Austin: Tommy Redding has got to be the surprise of the young season, considering he wasn't even guaranteed playing time off the bench when preseason camp opened up. He kept David Villa under control last week (my favorite Orlando City fact of the season: Redding was nine when Villa scored his first World Cup goal) and he's currently playing well enough to keep a former MLS All-Star on the bench in Aurélien Collin. Biggest disappointment has probably been Brek Shea. Injuries have forced him between the attacking midfield and back line, but he hasn't played very well in either spot. Hopefully another USMNT snub will motivate him to improve, but with the exception of his assist against RSL, Shea hasn't been much of a factor this season.

For Orlando City, who benefits the most from this international break and who (if anyone) does it hurt most?

Kyle: I think Kevin Molino benefits the most, with the opportunity to get some time in for Trinidad and Tobago. I also think this week helps Kaká as he isn't being rushed to return to match fitness so quickly.

Jeff: I think it benefits Kevin Molino quite a bit. Being called up to the Trinidad & Tobago squad for a game against St. Vincent & the Grenadines could be the jump-start of form and confidence he needs. On the other side of the coin, the only way this break could harm any of Orlando's players is if the dreaded injury bug lays claim to any of the players on international duty. If anything, the week off gives Orlando more time to heal injuries to Kaká and the recently returned Carlos Rivas, while allowing the team to continue to gel.

Austin: You have to think Kaká benefits the most from the international break, despite the fact that his injury means he'll miss Brazil's WCQ games against Uruguay and Paraguay. Orlando will want the captain at full strength when the MLS Cup champion Portland Timbers come to town next week. The break would seem to hurt Cyle Larin's early-season momentum, but since he was playing sick against New York, maybe a trip back home for some WCQs is exactly what the Canadian needs. Even Kevin Molino will get some action with Trinidad and Tobago to help him forget about a disappointing performance against New York. In other words, I don't think the break really hurts anybody.

Clearly three matches in it's hard to take much and extrapolate it over the season, but which teams have caught your eye early in this season? Which teams will turn things around, and who are the MLS pretenders?

Kyle: Montreal has caught my eye, performing well, even without Drogba, so far. I definitely think Seattle will turn things around and San Jose is the biggest pretender.

Austin: Before the season, I thought Chicago and Philadelphia were the only teams in the Eastern Conference that Orlando City didn't have to worry about, but I'm a little worried the Union might be for real. Chris Pontius was a nice off-season pickup, and he's already helped D.C. United go from worst to first before. I think Columbus will shake off its slow start, but I'll go on record and say that either New England or D.C. miss the playoffs this season. United faded down the stretch in 2015 and it looks like they haven't rediscovered their form this year.

Jeff: FC Dallas has continued its strong upward trajectory that started last season and Kansas City is off to a perfect start without the services of last season's team MVP, Benny Feilhaber. Both of those teams should have some considerable staying power at the top of the league standings. The two biggest disappointments have to be Columbus and Seattle. Two teams that made the playoffs last year — with realistic hopes of winning it all — have sunken to the basement of the league table. I believe in Columbus' ability to turn things around, but I'm not a believer in Seattle anymore. It seems Sigi Schmid's window to turn the Sounders into playoff contenders ended last year, and the squad is really feeling the departure of Obafemi Martins.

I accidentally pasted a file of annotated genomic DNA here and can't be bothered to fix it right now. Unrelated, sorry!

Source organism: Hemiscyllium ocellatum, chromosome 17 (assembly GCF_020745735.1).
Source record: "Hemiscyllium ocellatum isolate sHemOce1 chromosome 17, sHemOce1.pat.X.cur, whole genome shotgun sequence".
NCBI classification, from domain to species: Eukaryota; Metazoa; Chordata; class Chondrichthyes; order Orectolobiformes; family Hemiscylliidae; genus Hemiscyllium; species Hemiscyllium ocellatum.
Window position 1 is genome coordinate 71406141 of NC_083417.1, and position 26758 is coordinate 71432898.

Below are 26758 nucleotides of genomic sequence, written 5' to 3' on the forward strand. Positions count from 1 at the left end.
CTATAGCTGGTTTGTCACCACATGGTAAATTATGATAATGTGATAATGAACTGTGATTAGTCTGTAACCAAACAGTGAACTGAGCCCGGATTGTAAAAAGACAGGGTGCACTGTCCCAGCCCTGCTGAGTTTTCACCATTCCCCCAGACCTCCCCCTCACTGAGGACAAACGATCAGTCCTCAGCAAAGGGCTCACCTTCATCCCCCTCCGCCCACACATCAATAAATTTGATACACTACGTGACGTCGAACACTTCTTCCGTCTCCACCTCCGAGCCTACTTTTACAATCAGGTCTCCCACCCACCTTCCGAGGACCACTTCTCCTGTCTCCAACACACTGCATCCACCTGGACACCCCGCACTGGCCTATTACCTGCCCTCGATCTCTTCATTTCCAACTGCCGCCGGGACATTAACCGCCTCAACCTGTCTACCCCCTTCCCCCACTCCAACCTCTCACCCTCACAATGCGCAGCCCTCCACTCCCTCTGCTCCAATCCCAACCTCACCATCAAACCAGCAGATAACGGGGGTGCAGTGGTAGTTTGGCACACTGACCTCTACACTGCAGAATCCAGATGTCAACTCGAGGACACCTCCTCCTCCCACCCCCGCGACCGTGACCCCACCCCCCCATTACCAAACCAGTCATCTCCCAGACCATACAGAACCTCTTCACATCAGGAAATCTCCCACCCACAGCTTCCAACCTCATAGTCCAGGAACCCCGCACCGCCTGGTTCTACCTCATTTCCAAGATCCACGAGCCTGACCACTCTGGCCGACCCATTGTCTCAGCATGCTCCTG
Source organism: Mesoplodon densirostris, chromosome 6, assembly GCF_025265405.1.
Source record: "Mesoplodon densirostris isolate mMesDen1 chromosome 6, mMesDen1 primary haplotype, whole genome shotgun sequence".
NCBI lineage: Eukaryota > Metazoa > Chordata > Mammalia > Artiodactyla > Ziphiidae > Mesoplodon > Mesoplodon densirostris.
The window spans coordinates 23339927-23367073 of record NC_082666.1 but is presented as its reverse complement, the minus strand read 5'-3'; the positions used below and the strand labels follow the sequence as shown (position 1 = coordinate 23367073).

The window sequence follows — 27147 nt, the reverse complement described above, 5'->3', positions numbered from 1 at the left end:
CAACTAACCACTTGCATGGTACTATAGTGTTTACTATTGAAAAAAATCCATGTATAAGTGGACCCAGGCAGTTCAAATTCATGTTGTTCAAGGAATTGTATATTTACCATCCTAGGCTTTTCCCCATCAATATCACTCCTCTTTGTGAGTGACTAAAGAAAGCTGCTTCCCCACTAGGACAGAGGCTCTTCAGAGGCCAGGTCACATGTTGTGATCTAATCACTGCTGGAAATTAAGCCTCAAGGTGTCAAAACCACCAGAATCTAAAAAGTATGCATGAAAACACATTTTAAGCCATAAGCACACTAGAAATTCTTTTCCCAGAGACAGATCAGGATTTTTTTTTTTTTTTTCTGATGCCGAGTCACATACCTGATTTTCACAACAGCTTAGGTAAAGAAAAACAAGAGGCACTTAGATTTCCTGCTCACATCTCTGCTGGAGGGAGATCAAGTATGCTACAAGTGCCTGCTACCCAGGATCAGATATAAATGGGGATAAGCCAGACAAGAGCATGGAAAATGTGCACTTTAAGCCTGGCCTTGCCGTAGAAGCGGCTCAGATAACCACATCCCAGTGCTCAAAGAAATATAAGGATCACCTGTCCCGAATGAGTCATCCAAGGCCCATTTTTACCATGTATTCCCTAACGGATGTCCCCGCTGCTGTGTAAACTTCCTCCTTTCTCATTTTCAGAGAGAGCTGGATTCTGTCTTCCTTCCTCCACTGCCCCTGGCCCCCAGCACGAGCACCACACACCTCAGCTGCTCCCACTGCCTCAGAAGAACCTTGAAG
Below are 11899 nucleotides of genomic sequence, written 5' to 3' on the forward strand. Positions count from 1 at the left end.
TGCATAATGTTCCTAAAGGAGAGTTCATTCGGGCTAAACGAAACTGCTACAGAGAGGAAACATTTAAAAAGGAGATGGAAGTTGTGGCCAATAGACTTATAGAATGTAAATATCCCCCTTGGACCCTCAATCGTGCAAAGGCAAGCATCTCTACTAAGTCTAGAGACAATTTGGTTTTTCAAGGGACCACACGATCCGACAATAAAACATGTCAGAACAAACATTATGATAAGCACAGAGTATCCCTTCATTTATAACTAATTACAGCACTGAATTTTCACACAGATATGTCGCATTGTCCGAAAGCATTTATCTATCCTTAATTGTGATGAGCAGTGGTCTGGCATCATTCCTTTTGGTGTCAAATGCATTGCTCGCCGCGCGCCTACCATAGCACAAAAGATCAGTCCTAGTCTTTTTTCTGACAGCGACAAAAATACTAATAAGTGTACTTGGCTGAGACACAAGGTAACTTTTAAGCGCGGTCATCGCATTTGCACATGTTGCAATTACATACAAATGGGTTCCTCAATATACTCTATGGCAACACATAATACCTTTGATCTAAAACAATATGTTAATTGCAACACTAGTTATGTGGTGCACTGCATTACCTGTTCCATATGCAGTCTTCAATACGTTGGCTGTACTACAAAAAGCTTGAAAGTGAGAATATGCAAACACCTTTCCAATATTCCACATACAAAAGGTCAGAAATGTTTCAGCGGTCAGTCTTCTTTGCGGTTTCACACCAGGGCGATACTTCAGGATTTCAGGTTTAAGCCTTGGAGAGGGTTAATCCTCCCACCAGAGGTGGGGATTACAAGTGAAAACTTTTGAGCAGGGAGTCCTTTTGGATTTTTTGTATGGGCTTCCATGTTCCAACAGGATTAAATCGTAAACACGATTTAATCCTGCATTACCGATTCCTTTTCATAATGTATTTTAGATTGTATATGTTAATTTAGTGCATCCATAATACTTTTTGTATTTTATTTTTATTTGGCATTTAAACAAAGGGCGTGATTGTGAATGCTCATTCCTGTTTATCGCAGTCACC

* * *

That's your roundtable discussion for this early season bye week. Feel free to add your answers to these questions or explain why our staff is right/wrong in their predictions or analysis in the comments section below.


Reflecting on Eight Years with The Mane Land

A look back over my time with The Mane Land (so far).



Nick Leyva, The Mane Land

As of last week, I have been a contributor at The Mane Land for eight years. That’s longer than I’ve ever been at any of my actual jobs in my life. There are literally only a couple of people who have been with the site longer, but I’m still amazed at how long it’s been. This is not to say I’m going anywhere, but rather I wanted to take the opportunity to look back at the past eight years, and look ahead to the future.

Unlike some, I didn’t come to be a supporter of Orlando City until it was announced that the club was joining MLS. At the time, I was contemplating picking a club to follow in MLS, but being in Tallahassee, there were no nearby options at that time. I considered FC Dallas and D.C. United, given the two were geographically closer in proximity to me than any others. Fortunately, it was literally while I was considering my options that the announcement was made regarding Orlando City’s jump to MLS. It was an easy decision.

As I do in many aspects of my life, I immediately started researching my new club, which led me to the content being produced by The Mane Land. There was also an article on the site titled “Join The Mane Land Staff.” I had often over the years internally bemoaned that I rarely used my Bachelor’s degree in English, and the desire to write welled up in me so much that I emailed the staff.